Charlie Lee, the creator of Litecoin and one of cryptos more reasonable characters, outlined the current state of Litecoin in a live-streaming interview with Julian Hosp of TenX April 27th.
TenX are the makers of a crypto software wallet and debit card system that aims to,”make any blockchain asset spendable instantly.”
Overall, Lee is happy with the status quo in Litecoin although he would like to “eventually” step back and see the coin become more decentralized. He also said has been considering increasing the coin’s total supply, although, “Unless there’s a really good reason to change it, it’s better to just let it be.”
Litecoin is a fork of Bitcoin streamlined for faster processing of payments and signing of blocks. Blocks are settled four times faster in Litecoin than in Bitcoin, and the network will ultimately issue about four times as many “coins” as Bitcoin, or 84 million litecoins.
Litecoin is currently the seventh largest coin by market cap, according to coinmarketcap.com.
Charlie Lee was working at Google when he created Litecoin in 2013 and worked, until recently, as Head of Engineering at Coinbase.
“I always saw Litecoin working closely with Bitcoin, being kind of a complimentary coin where people use Bitcoin and Litecoin for different purposes. I always thought that Bitcoin wouldn’t be the only coin because of Bitcoin’s focus on being the most decentralized and censorship-resistant coin. I always saw that the fees would go up. So Litecoin is cheaper to use but also I guess more centralized and a little bit less secure.”
Lee spoke about the pros and cons of his having assumed a more key role in Litecoin’s development of late:
“I think that it’s great that Bitcoin’s Satoshi Nakamoto sort of left the scene. If he was around…everyone would focus on him…it makes the coin more centralized. Which is the case with Litecoin. Litecoin is more centralized because I’m around…I can help steer Litecoin towards my vision and people will listen to me because I created it. What’s good about it is I can be more efficient…and a hard fork where there’s a is split in the middle would be harder…(T)he downside is that it’s a little bit more centralized than Bitcoin, so if some governments tried to coerce me into destroying Litecoin, that could happen…and it becomes less censorship resistant. If I have to I could push something that hurts Litecoin.”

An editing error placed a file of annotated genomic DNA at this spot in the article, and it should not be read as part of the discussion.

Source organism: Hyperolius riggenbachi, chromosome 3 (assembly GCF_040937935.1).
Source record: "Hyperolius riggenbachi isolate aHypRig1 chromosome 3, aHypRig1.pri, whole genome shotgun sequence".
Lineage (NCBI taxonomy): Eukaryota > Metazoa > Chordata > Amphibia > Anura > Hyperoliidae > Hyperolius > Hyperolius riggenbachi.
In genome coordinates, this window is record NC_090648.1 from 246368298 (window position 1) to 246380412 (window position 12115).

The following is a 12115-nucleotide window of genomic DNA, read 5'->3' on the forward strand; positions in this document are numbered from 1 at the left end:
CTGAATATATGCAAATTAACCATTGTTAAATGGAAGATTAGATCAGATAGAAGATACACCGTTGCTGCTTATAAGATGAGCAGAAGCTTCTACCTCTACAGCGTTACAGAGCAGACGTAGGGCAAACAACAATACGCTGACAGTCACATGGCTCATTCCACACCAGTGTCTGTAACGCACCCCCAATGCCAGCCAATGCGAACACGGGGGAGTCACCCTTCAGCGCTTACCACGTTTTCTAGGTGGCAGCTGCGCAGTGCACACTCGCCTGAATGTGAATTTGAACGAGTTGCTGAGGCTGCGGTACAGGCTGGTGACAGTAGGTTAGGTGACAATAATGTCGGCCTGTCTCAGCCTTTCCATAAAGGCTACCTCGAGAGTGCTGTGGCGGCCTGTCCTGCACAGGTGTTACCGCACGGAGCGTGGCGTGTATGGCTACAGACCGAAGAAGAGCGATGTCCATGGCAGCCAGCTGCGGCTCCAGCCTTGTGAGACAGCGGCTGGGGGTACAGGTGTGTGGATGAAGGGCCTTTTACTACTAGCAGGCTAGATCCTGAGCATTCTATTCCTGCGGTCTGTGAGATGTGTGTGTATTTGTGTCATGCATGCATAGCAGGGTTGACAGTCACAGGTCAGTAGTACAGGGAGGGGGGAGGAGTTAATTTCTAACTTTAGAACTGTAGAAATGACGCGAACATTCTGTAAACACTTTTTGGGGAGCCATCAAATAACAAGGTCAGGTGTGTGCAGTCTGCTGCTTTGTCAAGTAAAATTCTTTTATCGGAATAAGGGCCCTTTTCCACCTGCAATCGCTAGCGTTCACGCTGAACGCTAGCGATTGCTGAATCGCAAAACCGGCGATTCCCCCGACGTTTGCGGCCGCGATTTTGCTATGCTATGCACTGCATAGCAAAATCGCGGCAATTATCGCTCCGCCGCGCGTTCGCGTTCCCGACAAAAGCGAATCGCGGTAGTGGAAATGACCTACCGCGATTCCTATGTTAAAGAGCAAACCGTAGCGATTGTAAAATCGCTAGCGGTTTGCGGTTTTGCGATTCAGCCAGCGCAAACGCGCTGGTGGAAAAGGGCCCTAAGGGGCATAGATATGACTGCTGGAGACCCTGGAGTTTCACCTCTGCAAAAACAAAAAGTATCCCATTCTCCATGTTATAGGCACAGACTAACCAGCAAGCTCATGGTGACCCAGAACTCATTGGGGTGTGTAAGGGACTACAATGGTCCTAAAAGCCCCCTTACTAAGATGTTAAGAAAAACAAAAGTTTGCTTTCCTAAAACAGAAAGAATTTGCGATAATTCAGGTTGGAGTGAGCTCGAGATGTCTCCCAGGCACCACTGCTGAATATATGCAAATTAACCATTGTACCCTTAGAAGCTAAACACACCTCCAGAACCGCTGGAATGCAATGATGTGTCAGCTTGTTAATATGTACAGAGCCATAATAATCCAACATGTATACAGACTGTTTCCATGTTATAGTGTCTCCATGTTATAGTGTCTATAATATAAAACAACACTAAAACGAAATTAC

Hosp asked if centralization could make a coin more ‘nimble’ in the market:
“With a fully decentralized coin like Bitcoin, it’s still doing fine. It’s still adapting to things…scaling… Its just a little bit slower, a little bit less efficient…I like to compare it to a democracy versus a benevolent dictatorship. Democracy is better, right? But it’s less efficient…(but) Does (a benevolent dictatorship) stay benevolent?”
Lee said he decided to start working full time on Litcoin when it, “really became viable… (although) to make it more decentralized, eventually I’ll step away.”
Litecoin continues to be focussed on it’s intention of becoming a payments coin, said Lee:
“The goal is to make spending crypto as easy or easier than using credit cards or whatever…What I mean is right now (customers) could be swiping a credit or debit card that is backed by crypto…and that’s the goal: where merchants will accept Litecoin and users will spend litecoins. And…in the future that I’m envisioning where cryptocurrencies actually become more stable and it’s the fiat currency that is hyper inflating, the merchants will just keep their balances in crypto…”
Lee said that he,”Doesn’t want to touch the mining algorithm,” in Litecoin. Litecoin was initially ASIC resistant, said Lee, because when a coin first comes out, its community is its miners, whereby it’s important that “anyone can mine.”
ASICs are powerful processors that outperform civilian-grade GPU computers in the mathematical contests “mining” computers engage in when running a cryptocurrency network.
“As the coin grew, it was no longer as important that anyone can be a miner. So I think that having ASICs is fine and…I think Litecoin has one of the strongest mining networks (after) Bitcoin.”
Lee said he, “(doesn’t) really believe in proof of stake,” (a less energy-consumptive system of securing a crypto network) and said he thinks that proof of work remains the best consensus algorithm for a decentralised currency, although, “proof of stake could work for a coin like Ethereum.”
Interestingly, Lee said he had, “Actually thought about (increasing the number of coins in the total supply) quite a bit recently,” because the sudden cessation of block (processing) rewards to miners could cause them to stop mining the network in favour of moving their computational power towards processing another coin that is still issuing block rewards.
“It’s hard to say what will (be best for the community) when we start reaching the (coin) limit (in Bitcoin because) right now Bitcoin only works because the mining reward is paying for the security, right? And when that goes to zero (in approximately 2140) and you rely on fees and if the fees aren’t enough because the block size is constrained, right, then what happens? The security will drop…It’s something that I’m thinking far in the future because it will be much harder to change…when the network is (bigger and) more decentralized.”
“(Changing the total supply) is something I’m thinking about, but nothing concrete, yet,” he said.